'Mang Lalakbay' takes kids to exciting journeys with two adorable puppets in tow

Edwin P. Galvez

Posted at Aug 28 2022 05:33 PM

Handout photo.
Handout photo.

“Mang Lalakbay,” the country’s first educational travel program for children, will start airing on ABS-CBN Kapamilya Network this September.

Produced by creative production agency The Jumpcat Experiment, the pioneering half-hour “travel and explore” show will bring kids to different scenic places across the country every Sunday beginning September 18 at 9:30 a.m.

Aside from enjoying picturesque vistas and attractions during the show’s 11-episode first season, kids will also learn from their fun encounters, interactions and curiosities—all while being accompanied by two adorable puppets.

"Mang Lalakbay" will be seen on A2Z Channel 11 and streamed live on Kapamilya Channel, Kapamilya Online Live and iWantTFC. It will also be aired every Monday at 4 p.m. on Light TV.

The National Council for Children's Television's (NCCT) National Endowment Fund for Children's Television program awarded last year a grant to the show, which marked The Jumpcat Experiment's first foray into television production.

“We saw the need for an educational travel show on free television today,” Mang Lalakbay’s executive producer and co-director Joan Lopez-Flores told ABS-CBN News on how the concept for the show came about.

“We wanted a show that balances the impact of the Covid-19 pandemic, which has trapped our children in their homes and limited their journeys outside,” she said.

Together with three industry peers, including Mang Lalakbay co-director Froi Fabella and co-producer Jocelyn Maclang Garcia, Flores co-founded The Jumpcat Experiment in 2014.

Flores has produced, written and directed several TV and digital commercials, series and short films. She won the Gawad CCP Para sa Alternatibong Pelikula at Video or Gawad Alternatibo for her documentary film “Respite” in 2003.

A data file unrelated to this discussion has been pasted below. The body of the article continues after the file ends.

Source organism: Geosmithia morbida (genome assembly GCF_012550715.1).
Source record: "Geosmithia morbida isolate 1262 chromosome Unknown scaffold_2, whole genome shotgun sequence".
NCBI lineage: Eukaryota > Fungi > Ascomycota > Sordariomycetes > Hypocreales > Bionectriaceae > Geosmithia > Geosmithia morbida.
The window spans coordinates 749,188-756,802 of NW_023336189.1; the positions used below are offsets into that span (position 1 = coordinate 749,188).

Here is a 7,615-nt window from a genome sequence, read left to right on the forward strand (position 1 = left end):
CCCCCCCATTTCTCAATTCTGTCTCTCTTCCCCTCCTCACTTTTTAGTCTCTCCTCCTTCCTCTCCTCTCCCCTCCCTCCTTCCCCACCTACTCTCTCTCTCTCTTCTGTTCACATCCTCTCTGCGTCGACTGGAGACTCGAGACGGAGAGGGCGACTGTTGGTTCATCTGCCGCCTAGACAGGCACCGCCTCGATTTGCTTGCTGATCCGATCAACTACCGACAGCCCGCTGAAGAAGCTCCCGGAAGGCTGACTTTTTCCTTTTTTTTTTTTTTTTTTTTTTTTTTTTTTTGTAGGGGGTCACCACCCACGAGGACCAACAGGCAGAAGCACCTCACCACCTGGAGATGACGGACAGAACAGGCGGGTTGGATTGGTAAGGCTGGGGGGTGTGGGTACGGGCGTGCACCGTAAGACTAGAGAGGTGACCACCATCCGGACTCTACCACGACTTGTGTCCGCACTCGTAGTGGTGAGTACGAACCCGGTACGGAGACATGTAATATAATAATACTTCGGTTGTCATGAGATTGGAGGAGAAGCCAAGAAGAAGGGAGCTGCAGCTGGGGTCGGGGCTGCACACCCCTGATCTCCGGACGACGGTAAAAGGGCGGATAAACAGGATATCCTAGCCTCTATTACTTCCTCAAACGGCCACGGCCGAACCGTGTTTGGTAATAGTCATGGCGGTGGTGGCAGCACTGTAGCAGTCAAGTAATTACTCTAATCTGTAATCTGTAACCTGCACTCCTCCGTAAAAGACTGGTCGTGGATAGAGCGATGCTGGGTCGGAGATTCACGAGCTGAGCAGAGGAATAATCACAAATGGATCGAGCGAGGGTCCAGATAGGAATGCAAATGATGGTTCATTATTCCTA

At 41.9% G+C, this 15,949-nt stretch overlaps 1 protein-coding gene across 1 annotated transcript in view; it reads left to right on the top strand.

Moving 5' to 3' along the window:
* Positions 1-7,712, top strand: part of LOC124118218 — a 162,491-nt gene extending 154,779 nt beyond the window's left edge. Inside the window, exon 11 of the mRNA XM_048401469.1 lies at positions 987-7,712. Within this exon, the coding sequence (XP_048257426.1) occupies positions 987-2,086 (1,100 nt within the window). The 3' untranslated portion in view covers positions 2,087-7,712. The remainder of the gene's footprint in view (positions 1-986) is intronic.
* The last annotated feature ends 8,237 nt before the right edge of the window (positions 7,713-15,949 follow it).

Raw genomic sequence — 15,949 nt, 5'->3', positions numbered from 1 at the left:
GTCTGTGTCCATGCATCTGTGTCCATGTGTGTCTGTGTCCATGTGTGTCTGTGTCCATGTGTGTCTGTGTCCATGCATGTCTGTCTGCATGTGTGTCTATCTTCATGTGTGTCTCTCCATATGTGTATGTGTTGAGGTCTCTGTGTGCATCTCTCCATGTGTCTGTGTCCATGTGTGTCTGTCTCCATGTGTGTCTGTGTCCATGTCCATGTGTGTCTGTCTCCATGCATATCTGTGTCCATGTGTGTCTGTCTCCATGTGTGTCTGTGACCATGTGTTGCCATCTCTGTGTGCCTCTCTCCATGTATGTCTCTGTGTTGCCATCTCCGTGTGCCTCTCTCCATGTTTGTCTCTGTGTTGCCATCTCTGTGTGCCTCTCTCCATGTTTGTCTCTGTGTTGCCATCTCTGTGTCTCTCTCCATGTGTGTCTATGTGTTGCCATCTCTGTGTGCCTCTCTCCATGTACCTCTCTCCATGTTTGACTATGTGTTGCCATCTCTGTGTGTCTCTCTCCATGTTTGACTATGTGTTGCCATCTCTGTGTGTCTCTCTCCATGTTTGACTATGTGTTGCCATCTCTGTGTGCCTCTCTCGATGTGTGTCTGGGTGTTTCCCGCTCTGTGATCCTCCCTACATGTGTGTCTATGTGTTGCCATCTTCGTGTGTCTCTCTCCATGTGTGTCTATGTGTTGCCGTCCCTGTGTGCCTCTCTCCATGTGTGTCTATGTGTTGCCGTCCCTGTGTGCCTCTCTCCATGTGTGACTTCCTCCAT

She has also completed her first full-length feature, the independent film “Subscribe,” at the height of the pandemic last year as its writer, director and co-producer.


Leading the kids to exciting journeys in the show is the prolific film, theater and commercial actor and singer Vic Robinson, the main host of Mang Lalakbay.

Both Flores and Fabella were impressed by Robinson’s performance in the show, finding the perfect Kuya ‘Bay in him.

As Kuya ‘Bay, Robinson guides the kids in appreciating and nurturing the country’s natural and man-made wonders as he speaks with stewards and protectors of the environment and its creatures.

“His very Pinoy features work very well and register warmly on camera,” Flores said.

“He has a ‘teacher vibe’ within him, but he is also fun and engaging. His joy leaps out of the screen. On top of these, he’s very talented too in singing and performing,” she said.

Fabella has nothing but praise as well for Robinson.

“Vic is a very intelligent person,” he said. “He is very quick in executing instructions and understands our direction well. He looks very friendly onscreen and we like how he delivers his lines and how he talks to the camera.”

Robinson has hosted a number of children’s shows in the past, including “MathDali,” a Knowledge Channel program that teaches kids concepts and skills in mathematics.

The 31-year-old thespian began his career in the theater more than a decade ago.

He played the male lead in “Sa Wakas the Musical” and was in the cast of “Ang Huling El Bimbo: The Musical,” and “Himala: Isang Musikal.”

He also played parts in Cinemalaya’s “Dagitab,” QCinema's “Kapatiran,” and the 2020 Metro Manila Film Festival’s 2nd best picture winner, “The Boy Foretold by the Stars,” and a number of television drama series on ABS-CBN.


“It has been my dream to host a travel show,” the youthful Robinson told ABS-CBN News. “Mang Lalakbay is a dream a come true for me,” he said, “as the show’s fascinating aspects ignite the fire within me.”

What excites him is being able to go out of the studio and traveling to the great outdoors and places filled with culture and heritage while doing a job he loves.

“I love traveling and learning every single day. That is why playing Kuya ‘Bay is not and will never be a chore. It is, in fact, an honor. Kuya ‘Bay and I are close to becoming one and the same person,” he said.

In playing the part of a warm, caring and dynamic older brother and traveler, Robinson is inspired by the Filipino children.

“I really love kids,” he said. “Even if it entails a lot of energy performing for them, their smiles are priceless.”

He believes that Filipino children deserve the best form of “edutainment,” which combines the best elements of education and entertainment.